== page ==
benchmark solutions group ltd.

71 27a myrtle avenue
glendale, new york 11385

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APRIL 09, 2013




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  • IoT Analytics report: The journey towards successful IoT solutions
    By ReadWrite Sponsors - Tuesday Apr 25, 2017

    The IoT Analytics team recently published an infographic highlighting the 5-step path towards successful implementation of IoT solutions. The insights are based on more than 30 expert interviews in IoT as well as recent research. For more information, you may refer to the Guide to IoT Solution Development.In this 31-page guide, you will find:A benchmark of eight major IoT vendors along 15 components of an IoT solutionKey learnings from current IoT projectsThree deep dives on crucial IoT aspects like security, interconnectivity, and manageabilityYou can download the infographic here....Read More

    Source: ReadWriteWeb
  • Chinese auto group invests millions in next-gen cars
    By Clayton "CJ" Jacobs - Tuesday Jun 6, 2017

    China’s Guangzhou Automobile Group Co. Ltd, known as GAC Group, announced at their recent board of directors meeting that they plan to spend $88 million on a new subsidiary focused on electric vehicles.The new subsidiary will be known as Guangzhou Automobile New Energy Automobile Co., Ltd. The first registered capital will be half of the total investment amount with the remaining $44.1m being available based on project requirements.GAC Group — founded in 1997 and was acquired by Guangzhou Automobile Industry Group in 2005 — said they plan on achieving a new energy vehicle...Read More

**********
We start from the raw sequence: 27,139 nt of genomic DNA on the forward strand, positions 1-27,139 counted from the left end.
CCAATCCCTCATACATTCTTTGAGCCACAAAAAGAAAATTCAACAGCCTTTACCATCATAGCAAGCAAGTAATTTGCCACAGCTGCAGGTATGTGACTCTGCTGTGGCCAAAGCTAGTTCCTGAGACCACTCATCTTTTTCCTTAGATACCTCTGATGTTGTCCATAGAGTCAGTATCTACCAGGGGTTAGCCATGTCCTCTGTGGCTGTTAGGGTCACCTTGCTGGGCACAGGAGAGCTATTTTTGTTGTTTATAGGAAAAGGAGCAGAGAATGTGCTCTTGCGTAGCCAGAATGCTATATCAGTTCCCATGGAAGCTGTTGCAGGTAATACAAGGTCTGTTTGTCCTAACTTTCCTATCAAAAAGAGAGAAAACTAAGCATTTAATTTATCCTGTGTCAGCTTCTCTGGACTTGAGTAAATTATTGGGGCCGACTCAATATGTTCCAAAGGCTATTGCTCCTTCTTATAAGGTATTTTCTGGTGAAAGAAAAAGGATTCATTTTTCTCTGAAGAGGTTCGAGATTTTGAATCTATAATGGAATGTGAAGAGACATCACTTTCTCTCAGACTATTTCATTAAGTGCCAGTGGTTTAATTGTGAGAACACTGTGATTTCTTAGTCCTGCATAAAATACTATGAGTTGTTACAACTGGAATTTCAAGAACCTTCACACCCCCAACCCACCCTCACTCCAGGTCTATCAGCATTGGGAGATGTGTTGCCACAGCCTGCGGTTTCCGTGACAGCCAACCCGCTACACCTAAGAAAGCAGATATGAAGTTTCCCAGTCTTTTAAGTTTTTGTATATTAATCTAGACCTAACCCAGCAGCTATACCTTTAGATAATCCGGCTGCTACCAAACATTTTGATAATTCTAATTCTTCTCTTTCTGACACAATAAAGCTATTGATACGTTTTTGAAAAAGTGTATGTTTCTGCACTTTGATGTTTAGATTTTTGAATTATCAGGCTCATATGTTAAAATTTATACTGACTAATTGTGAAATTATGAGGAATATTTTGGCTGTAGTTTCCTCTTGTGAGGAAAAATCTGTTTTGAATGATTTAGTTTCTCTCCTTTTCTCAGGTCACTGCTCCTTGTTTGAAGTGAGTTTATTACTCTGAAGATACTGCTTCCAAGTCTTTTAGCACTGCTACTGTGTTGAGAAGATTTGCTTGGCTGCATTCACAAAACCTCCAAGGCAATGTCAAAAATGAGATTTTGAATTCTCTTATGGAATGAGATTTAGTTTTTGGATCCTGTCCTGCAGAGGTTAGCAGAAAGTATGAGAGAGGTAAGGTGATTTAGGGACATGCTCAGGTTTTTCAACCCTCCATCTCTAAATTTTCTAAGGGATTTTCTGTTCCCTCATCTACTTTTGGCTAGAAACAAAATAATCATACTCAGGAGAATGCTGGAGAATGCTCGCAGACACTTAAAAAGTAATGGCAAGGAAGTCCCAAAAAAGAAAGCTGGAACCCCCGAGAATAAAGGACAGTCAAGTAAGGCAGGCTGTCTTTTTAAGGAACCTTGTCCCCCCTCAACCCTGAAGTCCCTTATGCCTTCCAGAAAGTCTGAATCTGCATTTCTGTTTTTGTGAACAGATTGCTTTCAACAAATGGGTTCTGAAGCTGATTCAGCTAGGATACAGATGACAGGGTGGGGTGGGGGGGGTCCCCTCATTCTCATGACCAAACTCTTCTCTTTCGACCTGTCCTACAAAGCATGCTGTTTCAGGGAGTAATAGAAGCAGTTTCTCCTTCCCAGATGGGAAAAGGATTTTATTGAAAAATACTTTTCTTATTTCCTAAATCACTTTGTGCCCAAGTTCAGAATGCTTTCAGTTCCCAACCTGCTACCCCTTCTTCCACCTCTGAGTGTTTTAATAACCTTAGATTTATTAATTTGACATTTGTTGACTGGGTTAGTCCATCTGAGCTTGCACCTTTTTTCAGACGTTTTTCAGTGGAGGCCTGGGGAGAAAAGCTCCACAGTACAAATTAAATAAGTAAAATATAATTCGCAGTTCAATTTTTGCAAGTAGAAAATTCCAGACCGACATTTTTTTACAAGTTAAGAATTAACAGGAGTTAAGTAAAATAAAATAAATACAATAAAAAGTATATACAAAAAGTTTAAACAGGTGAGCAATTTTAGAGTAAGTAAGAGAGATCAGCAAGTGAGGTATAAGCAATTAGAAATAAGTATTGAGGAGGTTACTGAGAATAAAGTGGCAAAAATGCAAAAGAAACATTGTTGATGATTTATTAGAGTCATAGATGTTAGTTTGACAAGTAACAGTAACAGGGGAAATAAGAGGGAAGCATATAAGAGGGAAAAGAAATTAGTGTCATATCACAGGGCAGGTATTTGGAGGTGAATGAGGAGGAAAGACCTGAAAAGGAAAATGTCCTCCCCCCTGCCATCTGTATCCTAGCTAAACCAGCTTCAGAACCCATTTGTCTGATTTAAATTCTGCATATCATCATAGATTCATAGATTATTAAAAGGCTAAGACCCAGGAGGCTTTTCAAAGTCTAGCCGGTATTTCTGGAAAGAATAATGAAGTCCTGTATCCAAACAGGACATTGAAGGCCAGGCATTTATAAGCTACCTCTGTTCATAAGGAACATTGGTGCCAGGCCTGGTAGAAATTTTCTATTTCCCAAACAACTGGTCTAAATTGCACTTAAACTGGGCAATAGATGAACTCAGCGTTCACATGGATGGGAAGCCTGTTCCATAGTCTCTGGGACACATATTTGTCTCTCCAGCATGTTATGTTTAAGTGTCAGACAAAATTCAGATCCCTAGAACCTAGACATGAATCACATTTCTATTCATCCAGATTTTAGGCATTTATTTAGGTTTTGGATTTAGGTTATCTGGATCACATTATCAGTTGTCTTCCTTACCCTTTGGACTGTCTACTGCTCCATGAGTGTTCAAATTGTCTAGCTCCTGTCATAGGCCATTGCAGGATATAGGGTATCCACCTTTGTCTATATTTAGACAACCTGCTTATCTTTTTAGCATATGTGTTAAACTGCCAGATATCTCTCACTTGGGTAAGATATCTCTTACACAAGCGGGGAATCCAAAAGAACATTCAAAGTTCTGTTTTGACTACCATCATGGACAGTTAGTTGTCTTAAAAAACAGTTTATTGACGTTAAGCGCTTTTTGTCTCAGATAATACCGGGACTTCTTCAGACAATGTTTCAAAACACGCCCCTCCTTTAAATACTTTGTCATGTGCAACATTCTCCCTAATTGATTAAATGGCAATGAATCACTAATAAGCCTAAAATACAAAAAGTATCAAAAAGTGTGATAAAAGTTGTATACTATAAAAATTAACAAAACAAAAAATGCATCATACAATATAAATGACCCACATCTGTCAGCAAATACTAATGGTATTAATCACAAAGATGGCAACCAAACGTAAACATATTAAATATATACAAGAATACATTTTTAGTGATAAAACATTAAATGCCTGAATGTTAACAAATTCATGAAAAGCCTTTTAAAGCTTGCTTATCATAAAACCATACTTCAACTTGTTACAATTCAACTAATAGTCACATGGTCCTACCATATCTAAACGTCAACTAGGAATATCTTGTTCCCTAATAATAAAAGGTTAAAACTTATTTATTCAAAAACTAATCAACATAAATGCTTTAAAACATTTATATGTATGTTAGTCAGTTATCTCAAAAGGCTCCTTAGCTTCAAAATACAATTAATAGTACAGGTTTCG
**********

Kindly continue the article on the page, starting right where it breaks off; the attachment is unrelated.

Source: ReadWriteWeb
  • The elusive millennials: are they worth chasing?
    Monday Dec 5, 2016

    Ah, millennials—they’re the constantly SnapChatting young people with attention spans that shorten every day. (I’m allowed to say this because I’m one of them!) As millennials make up more and more of the workforce and their buying power increases, organizations are obsessing about how to get them to care about their cause—and ultimately how to get them to give.

    This obsession has led to tons of research about the generation, and after doing a little digging, I noticed that the research doesn’t always match up. For instance, MobileCause said millennials give to causes, rather than specific organizations or brands, but Inc. 500 found millennials to be extremely brand loyal compared to other generations.

    So what’s the deal? Do millennials care about a specific organization or not? And how does that affect their likelihood to give? Big Duck’s new market research tool, the Brandraising Benchmark, also digs into questions like these, and our June survey returned some interesting results about young people:

    1. 18-34 year olds had some of the highest levels of awareness of participating organizations. This means they were more likely than other, older age groups to claim that they’d heard of a participating organization. This was true for nonprofits large and small, and across a variety of sectors.